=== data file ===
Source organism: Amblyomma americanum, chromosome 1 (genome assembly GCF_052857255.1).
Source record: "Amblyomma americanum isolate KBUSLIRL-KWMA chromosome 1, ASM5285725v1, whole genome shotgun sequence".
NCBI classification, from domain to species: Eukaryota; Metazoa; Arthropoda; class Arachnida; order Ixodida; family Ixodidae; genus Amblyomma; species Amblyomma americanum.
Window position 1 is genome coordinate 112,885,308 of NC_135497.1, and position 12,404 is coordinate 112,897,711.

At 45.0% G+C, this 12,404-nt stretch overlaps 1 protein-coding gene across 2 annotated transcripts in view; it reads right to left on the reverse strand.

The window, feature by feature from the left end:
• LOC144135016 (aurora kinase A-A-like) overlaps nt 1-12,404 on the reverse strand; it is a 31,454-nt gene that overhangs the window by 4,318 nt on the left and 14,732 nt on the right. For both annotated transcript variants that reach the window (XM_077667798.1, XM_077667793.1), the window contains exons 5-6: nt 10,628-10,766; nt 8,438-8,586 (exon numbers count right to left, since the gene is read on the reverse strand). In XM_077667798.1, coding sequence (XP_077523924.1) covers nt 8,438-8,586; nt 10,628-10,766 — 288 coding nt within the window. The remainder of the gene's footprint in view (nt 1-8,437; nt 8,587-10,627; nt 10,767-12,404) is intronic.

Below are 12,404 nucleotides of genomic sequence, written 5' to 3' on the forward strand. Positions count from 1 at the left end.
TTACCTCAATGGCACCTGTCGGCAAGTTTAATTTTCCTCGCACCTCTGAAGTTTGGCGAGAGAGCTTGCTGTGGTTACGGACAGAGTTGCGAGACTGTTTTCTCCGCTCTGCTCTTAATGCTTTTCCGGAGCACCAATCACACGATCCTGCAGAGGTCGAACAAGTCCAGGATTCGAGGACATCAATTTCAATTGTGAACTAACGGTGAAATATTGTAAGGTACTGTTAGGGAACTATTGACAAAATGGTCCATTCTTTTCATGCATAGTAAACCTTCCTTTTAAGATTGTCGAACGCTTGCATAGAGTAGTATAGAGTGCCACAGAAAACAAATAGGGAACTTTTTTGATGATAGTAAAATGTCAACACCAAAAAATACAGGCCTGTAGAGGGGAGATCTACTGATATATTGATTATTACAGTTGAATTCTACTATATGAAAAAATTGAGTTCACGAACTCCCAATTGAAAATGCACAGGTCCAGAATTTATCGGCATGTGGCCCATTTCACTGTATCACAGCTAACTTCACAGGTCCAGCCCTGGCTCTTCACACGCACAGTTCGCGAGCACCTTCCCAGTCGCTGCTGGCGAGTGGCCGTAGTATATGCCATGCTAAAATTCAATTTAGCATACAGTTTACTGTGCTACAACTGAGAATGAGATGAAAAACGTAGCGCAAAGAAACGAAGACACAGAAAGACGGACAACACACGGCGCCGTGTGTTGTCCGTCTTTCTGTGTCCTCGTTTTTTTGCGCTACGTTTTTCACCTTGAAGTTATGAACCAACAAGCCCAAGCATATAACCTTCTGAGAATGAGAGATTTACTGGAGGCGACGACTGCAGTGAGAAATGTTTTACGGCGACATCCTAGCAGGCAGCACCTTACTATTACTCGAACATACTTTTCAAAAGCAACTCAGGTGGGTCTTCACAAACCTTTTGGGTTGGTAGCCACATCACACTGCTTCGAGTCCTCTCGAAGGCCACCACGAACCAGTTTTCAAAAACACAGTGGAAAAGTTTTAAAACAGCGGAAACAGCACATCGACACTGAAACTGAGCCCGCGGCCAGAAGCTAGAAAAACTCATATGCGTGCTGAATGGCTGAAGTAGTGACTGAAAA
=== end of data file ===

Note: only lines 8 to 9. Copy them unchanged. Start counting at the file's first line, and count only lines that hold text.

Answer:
Below are 12,404 nucleotides of genomic sequence, written 5' to 3' on the forward strand. Positions count from 1 at the left end.
TTACCTCAATGGCACCTGTCGGCAAGTTTAATTTTCCTCGCACCTCTGAAGTTTGGCGAGAGAGCTTGCTGTGGTTACGGACAGAGTTGCGAGACTGTTTTCTCCGCTCTGCTCTTAATGCTTTTCCGGAGCACCAATCACACGATCCTGCAGAGGTCGAACAAGTCCAGGATTCGAGGACATCAATTTCAATTGTGAACTAACGGTGAAATATTGTAAGGTACTGTTAGGGAACTATTGACAAAATGGTCCATTCTTTTCATGCATAGTAAACCTTCCTTTTAAGATTGTCGAACGCTTGCATAGAGTAGTATAGAGTGCCACAGAAAACAAATAGGGAACTTTTTTGATGATAGTAAAATGTCAACACCAAAAAATACAGGCCTGTAGAGGGGAGATCTACTGATATATTGATTATTACAGTTGAATTCTACTATATGAAAAAATTGAGTTCACGAACTCCCAATTGAAAATGCACAGGTCCAGAATTTATCGGCATGTGGCCCATTTCACTGTATCACAGCTAACTTCACAGGTCCAGCCCTGGCTCTTCACACGCACAGTTCGCGAGCACCTTCCCAGTCGCTGCTGGCGAGTGGCCGTAGTATATGCCATGCTAAAATTCAATTTAGCATACAGTTTACTGTGCTACAACTGAGAATGAGATGAAAAACGTAGCGCAAAGAAACGAAGACACAGAAAGACGGACAACACACGGCGCCGTGTGTTGTCCGTCTTTCTGTGTCCTCGTTTTTTTGCGCTACGTTTTTCACCTTGAAGTTATGAACCAACAAGCCCAAGCATATAACCTTCTGAGAATGAGAGATTTACTGGAGGCGACGACTGCAGTGAGAAATGTTTTACGGCGACATCCTAGCAGGCAGCACCTTACTATTACTCGAACATACTTTTCAAAAGCAACTCAGGTGGGTCTTCACAAACCTTTTGGGTTGGTAGCCACATCACACTGCTTCGAGTCCTCTCGAAGGCCACCACGAACCAGTTTTCAAAAACACAGTGGAAAAGTTTTAAAACAGCGGAAACAGCACATCGACACTGAAACTGAGCCCGCGGCCAGAAGCTAGAAAAACTCATATGCGTGCTGAATGGCTGAAGTAGTGACTGAAAA